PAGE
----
KEnnedy Owuor fell for the first time in her hotel room in Addis Ababa, the Ethiopian capital, before headaches appeared. He initially dismissed the symptoms as a minor problem, but soon began to have difficulty speaking and moving.
An August 2020 trip to northern Uganda, as part of his job duties for the UN food agency, had to be interrupted. Instead, he was taken for 12 hours to UMC Victoria Hospital in Kampala.
There, John Baptist Mukasa, one of 13 neurosurgeons working in Uganda, performed a surgery that lasted three hours and saved his life. Owuor has made a full recovery since thenBut in June, Mukasa died at the age of 54 from Covid-19, the loss of his experience was a severe blow to a country of 47 million inhabitants.
Patients and friends have paid tribute to a man who turned down lucrative opportunities abroad to work in Uganda, training a new generation and always, as one colleague put it, going “the extra mile to understand the social factors that affect his patients.” .
Owuor, the Kenyan saved by Mukasa, says the news of his death hit him “like lightning.”
“We had become friends. We exchange WhatsApp messages regularly and we also talk on the phone. His passing is a great loss for Uganda, considering that the country does not have many neurosurgeons, ”he says.
Mukasa visited Owuor on a daily basis as he recovered in the hospital in the weeks following his surgery. “He always had a professional, humane and reassuring way of dealing with my concerns,” added Owuor.
Mukasa worked primarily at the Mulago National Reference Hospital in Kampala and was a Senior Lecturer at Makerere University. He specialized in neurotrauma, pediatric neurosurgery, and epilepsy.
Neurosurgery was practically non-existent until the late 1960s in Uganda, according to a 2017 scientific report.
Until the early 2000s, there were only a couple of Ugandan neurosurgeons, while foreign doctors filled the gap. Mukasa was part of a second wave of foreign-trained neurosurgeons, graduating in medicine from Lugansk State Medical University in Ukraine. He later went to China to do his postgraduate studies at Wuhan Huazhong University of Science and Technology.
Juliet Sekabunga Nalwanga, Uganda’s first neurosurgeon, met Mukasa when she was an intern.
“He was one of my mentors and teachers. He was a generous, joyful and interactive person and we as a team are still recovering from his loss, ”she says.
“Things I can’t forget [about him is] entering and leaving the hospital, at night and on holidays, sitting in the operating room observing our work, always with humility to learn from us too. We will remember this. “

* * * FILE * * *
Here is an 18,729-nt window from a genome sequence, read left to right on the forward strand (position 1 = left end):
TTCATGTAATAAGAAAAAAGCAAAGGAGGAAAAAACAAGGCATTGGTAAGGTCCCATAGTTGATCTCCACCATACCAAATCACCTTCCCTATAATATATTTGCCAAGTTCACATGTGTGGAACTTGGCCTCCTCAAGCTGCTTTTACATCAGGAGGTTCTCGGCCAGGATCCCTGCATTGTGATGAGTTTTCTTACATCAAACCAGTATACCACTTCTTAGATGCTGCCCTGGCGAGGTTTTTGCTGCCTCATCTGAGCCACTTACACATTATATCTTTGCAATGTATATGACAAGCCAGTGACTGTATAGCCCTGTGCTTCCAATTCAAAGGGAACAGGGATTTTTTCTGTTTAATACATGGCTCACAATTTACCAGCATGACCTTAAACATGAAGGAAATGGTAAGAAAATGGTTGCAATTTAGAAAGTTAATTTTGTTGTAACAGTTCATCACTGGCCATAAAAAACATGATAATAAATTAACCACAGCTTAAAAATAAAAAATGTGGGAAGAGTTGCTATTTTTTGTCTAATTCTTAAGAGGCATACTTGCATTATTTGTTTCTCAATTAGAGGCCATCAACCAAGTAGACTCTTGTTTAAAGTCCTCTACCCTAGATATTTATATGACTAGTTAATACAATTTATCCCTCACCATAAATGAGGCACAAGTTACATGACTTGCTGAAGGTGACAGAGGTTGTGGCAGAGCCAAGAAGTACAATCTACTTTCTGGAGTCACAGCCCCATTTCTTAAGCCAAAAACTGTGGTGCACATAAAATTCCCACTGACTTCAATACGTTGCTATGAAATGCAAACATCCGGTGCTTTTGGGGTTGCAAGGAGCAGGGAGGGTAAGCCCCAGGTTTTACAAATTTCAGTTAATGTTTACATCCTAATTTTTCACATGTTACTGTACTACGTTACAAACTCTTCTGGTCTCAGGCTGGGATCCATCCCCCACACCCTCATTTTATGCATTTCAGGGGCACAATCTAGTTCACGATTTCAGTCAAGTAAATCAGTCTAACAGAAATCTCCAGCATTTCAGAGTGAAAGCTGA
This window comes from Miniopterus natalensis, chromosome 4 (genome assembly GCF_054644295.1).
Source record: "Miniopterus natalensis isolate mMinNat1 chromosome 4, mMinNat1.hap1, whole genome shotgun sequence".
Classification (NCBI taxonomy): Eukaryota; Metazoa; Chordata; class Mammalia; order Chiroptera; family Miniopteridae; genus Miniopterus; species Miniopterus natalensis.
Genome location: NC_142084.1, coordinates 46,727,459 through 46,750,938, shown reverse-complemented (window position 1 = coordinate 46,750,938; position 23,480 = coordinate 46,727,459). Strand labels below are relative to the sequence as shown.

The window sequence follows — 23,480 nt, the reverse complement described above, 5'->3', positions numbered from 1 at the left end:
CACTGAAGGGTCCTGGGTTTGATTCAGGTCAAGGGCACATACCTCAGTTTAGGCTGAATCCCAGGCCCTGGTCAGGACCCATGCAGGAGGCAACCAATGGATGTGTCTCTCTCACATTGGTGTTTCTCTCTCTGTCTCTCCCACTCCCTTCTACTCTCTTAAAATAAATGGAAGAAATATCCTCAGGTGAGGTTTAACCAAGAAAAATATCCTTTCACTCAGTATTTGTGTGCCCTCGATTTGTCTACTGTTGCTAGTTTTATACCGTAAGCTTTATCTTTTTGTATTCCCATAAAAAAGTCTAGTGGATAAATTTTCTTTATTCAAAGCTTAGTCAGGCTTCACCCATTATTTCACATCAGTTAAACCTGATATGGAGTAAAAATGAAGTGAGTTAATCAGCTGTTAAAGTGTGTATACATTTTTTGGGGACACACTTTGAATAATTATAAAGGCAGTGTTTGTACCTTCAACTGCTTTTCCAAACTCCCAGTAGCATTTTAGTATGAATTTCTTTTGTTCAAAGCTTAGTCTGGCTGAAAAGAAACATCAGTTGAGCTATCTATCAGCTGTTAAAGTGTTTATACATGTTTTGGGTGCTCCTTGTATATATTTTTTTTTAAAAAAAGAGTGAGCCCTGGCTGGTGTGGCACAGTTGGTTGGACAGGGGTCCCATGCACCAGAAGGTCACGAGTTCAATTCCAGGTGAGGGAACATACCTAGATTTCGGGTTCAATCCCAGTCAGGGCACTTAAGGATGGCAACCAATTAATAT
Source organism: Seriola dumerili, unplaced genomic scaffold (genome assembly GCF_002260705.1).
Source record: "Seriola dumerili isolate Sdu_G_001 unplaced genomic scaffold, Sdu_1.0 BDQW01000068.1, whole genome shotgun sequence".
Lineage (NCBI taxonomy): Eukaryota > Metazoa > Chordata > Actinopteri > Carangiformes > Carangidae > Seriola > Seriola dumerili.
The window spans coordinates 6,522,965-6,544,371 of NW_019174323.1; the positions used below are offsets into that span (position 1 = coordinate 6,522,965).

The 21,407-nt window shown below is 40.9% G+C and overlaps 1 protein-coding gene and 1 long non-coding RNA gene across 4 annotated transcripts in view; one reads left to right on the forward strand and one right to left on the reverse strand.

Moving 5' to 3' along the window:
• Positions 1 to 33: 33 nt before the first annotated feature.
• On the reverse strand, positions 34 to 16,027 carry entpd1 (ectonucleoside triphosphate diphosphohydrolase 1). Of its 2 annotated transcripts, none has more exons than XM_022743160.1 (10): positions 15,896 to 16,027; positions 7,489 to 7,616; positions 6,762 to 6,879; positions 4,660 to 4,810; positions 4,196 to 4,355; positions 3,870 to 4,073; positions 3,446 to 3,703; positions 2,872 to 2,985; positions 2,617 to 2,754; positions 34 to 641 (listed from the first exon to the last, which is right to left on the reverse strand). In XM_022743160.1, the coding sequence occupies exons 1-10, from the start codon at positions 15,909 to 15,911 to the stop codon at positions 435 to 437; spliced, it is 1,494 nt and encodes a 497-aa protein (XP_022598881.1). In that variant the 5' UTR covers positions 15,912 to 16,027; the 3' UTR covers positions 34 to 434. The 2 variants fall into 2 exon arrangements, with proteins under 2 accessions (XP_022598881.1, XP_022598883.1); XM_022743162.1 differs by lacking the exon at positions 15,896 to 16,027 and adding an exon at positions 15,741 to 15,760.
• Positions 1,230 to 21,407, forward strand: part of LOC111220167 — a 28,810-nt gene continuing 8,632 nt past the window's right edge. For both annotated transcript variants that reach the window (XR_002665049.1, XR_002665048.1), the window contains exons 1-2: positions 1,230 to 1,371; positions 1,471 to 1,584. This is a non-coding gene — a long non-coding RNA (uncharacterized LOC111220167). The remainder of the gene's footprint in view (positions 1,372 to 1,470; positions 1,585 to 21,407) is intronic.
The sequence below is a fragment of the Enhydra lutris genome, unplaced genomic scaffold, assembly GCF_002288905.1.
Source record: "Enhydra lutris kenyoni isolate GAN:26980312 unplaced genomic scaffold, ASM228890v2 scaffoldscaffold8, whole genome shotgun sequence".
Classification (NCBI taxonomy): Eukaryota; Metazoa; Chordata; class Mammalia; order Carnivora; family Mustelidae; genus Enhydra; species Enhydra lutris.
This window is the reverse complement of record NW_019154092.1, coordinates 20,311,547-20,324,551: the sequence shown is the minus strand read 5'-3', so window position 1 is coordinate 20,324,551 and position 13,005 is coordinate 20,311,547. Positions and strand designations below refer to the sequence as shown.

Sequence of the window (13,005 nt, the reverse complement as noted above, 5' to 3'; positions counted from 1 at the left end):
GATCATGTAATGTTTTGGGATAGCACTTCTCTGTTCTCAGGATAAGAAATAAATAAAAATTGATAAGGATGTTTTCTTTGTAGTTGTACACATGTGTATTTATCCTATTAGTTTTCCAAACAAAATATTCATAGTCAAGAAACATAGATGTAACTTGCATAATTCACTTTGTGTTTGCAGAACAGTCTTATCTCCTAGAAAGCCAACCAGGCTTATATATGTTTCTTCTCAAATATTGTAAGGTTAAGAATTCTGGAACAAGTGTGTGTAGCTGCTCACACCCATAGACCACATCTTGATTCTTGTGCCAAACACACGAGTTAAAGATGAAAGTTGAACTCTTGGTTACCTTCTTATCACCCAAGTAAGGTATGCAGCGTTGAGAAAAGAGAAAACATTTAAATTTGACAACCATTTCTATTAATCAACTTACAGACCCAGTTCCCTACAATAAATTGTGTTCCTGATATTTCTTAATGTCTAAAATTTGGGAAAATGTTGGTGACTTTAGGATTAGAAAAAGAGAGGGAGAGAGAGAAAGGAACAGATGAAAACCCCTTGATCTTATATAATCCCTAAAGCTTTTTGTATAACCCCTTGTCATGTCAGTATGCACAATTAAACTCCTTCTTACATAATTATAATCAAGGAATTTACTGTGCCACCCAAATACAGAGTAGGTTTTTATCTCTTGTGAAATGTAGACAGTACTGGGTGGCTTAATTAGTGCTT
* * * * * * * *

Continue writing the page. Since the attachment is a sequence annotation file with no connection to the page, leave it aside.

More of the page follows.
Simon Mukuye, a senior neurosurgery resident at Mulago Hospital, met Mukasa in 2017.
“He was often the first to help a struggling student,” he says. “I remember being the first person to run a fundraising campaign for one of the students that required a neurosurgical procedure that could only be performed in India.
“Dr. Mukasa was a very kind and down-to-earth person. He always went the extra mile to understand the social factors affecting his patients in addition to their neurosurgical conditions. He was modest and regularly consulted the other neurosurgeons on all the cases he handled. He always put his patients before everything else. “
Mukuye says that Mukasa rarely misses a day of work. “I remember him during the Christmas holidays going to the hospital every day to tend to the multitude of neurosurgical patients who flocked to the hospital,” he says.
His death, he says, “dealt a great blow” to neurosurgery and training in Uganda.
Hervé Lekuya Monka met Mukasa while doing his master’s degree in surgery. Mukasa was one of his professors and thesis examiner. He says he still denied Mukasa’s death.
“I’d be ready to stop any of your activities to solve patients’ problems,” he says. “He had several opportunities to work abroad, but he turned them down because he thought it was unfair to leave his country, which has a great need for neurosurgeons.”
Owuor says that during a visit in 2020, the doctor was upset about a poor family who had traveled many miles to bring their seriously ill son to Mulago hospital for help, but could not afford the surgery.
Mukasa made the surgery possible.
“Dr. Mukasa was selfless and very committed to his professional calling as a surgeon,” says Owuor.
Mukasa is survived by his wife and two children.